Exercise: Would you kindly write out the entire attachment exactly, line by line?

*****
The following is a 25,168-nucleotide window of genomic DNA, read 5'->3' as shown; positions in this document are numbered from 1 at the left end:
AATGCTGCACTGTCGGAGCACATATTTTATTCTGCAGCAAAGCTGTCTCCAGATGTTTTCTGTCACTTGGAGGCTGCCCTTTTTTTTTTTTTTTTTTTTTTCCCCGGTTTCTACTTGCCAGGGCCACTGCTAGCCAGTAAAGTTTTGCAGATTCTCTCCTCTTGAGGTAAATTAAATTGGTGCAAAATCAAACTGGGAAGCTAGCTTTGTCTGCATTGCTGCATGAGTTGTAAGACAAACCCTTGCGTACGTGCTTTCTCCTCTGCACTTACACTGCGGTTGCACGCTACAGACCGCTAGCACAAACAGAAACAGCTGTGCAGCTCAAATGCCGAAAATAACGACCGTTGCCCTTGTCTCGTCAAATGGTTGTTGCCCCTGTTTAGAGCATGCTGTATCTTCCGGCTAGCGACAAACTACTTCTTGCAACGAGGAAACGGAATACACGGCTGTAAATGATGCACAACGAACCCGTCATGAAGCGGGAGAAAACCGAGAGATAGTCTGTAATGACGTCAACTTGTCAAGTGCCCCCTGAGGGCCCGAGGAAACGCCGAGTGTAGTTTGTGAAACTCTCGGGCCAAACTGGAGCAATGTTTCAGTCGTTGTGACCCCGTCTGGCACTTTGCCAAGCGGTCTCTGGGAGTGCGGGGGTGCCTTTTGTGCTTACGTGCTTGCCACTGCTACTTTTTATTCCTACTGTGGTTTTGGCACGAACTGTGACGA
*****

The following is a 25,168-nucleotide window of genomic DNA, read 5'->3' as shown; positions in this document are numbered from 1 at the left end:
AATGCTGCACTGTCGGAGCACATATTTTATTCTGCAGCAAAGCTGTCTCCAGATGTTTTCTGTCACTTGGAGGCTGCCCTTTTTTTTTTTTTTTTTTTTTTCCCCGGTTTCTACTTGCCAGGGCCACTGCTAGCCAGTAAAGTTTTGCAGATTCTCTCCTCTTGAGGTAAATTAAATTGGTGCAAAATCAAACTGGGAAGCTAGCTTTGTCTGCATTGCTGCATGAGTTGTAAGACAAACCCTTGCGTACGTGCTTTCTCCTCTGCACTTACACTGCGGTTGCACGCTACAGACCGCTAGCACAAACAGAAACAGCTGTGCAGCTCAAATGCCGAAAATAACGACCGTTGCCCTTGTCTCGTCAAATGGTTGTTGCCCCTGTTTAGAGCATGCTGTATCTTCCGGCTAGCGACAAACTACTTCTTGCAACGAGGAAACGGAATACACGGCTGTAAATGATGCACAACGAACCCGTCATGAAGCGGGAGAAAACCGAGAGATAGTCTGTAATGACGTCAACTTGTCAAGTGCCCCCTGAGGGCCCGAGGAAACGCCGAGTGTAGTTTGTGAAACTCTCGGGCCAAACTGGAGCAATGTTTCAGTCGTTGTGACCCCGTCTGGCACTTTGCCAAGCGGTCTCTGGGAGTGCGGGGGTGCCTTTTGTGCTTACGTGCTTGCCACTGCTACTTTTTATTCCTACTGTGGTTTTGGCACGAACTGTGACGA